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Part:         Session:         Page of 512

Part IV, Session #3
Interviewee: John B. Oakes
Interviewer: Mary Marshall Clark
Location: New York, New York
Date: June 24, 1997

Q:

Today is June 24th, 1997, and this is an interview with John Oakes. My name is Mary Marshall Clark, and this interview is for the Oral History Collection at Columbia University. I wanted to talk to you today about the New York Times' editorial positions on Vietnam. In just doing some general reading, it's interesting, for example, I came across a letter to the editor that you had written in response to Arthur [M.] Schlesinger [Jr.]'s review of a book on Vietnam in which the Times was described, in Schlesinger's words, as “rather hawkish,” early on. I found that in contradiction to some of the early articles that I was reading as early as early 1963, when the Times began to question -- one of the articles was “What's Wrong in Vietnam?” There were a series of articles early in '63 on the Buddhist dilemma, the internal conflict in Vietnam. I would just like for you to characterize your thinking in that period on Vietnam and how your thinking was formed.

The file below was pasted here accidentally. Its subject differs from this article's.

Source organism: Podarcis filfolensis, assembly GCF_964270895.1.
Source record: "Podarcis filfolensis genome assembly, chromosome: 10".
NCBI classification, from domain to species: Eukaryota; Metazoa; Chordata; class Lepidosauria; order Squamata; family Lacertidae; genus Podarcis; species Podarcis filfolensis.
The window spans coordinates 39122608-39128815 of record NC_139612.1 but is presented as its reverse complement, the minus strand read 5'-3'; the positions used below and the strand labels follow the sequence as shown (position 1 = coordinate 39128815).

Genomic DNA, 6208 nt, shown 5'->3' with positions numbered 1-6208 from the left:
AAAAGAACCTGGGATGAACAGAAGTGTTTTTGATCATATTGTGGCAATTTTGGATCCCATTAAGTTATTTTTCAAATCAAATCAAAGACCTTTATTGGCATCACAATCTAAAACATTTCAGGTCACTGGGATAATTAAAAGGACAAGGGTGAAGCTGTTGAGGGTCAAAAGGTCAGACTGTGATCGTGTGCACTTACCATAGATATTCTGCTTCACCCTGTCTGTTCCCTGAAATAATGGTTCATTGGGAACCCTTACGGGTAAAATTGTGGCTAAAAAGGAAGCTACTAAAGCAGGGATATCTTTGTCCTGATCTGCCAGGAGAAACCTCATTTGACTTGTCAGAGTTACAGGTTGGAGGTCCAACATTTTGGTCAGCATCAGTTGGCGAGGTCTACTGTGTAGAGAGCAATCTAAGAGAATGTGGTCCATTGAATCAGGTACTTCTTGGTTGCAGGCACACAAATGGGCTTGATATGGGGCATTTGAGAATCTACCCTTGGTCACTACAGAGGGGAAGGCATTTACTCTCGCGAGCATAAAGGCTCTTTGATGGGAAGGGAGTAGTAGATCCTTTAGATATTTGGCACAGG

Oakes:

Right. We're talking about 1963.

Q:

Yes. But you can go back before that if you like.

Oakes:

To go back even -- after all, I only became editor of the page in '61. I would say that in the period in the early '60s I felt, as the paper felt, I felt very uncomfortable about the original position, basic position of the United States adamantly opposing the recognition of China, the admission of China to the UN. This is related, really, to the subsequent development in Vietnam. One of the first things I did when I became editor was succeed in



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